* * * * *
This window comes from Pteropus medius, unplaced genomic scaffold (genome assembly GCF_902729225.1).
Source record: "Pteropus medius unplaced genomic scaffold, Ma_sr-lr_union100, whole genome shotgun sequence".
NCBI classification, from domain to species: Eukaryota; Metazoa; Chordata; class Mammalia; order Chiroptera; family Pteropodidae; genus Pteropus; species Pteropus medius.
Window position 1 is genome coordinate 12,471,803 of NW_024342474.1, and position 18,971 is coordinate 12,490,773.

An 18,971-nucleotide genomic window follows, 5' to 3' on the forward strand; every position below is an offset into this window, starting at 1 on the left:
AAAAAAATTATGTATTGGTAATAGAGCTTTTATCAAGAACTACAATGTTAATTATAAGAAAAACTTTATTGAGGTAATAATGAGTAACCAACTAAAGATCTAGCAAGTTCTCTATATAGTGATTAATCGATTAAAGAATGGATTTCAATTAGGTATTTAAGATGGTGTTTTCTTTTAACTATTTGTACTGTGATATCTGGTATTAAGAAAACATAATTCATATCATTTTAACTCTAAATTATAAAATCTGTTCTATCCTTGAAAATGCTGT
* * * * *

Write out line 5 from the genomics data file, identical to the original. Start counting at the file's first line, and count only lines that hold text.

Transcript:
An 18,971-nucleotide genomic window follows, 5' to 3' on the forward strand; every position below is an offset into this window, starting at 1 on the left: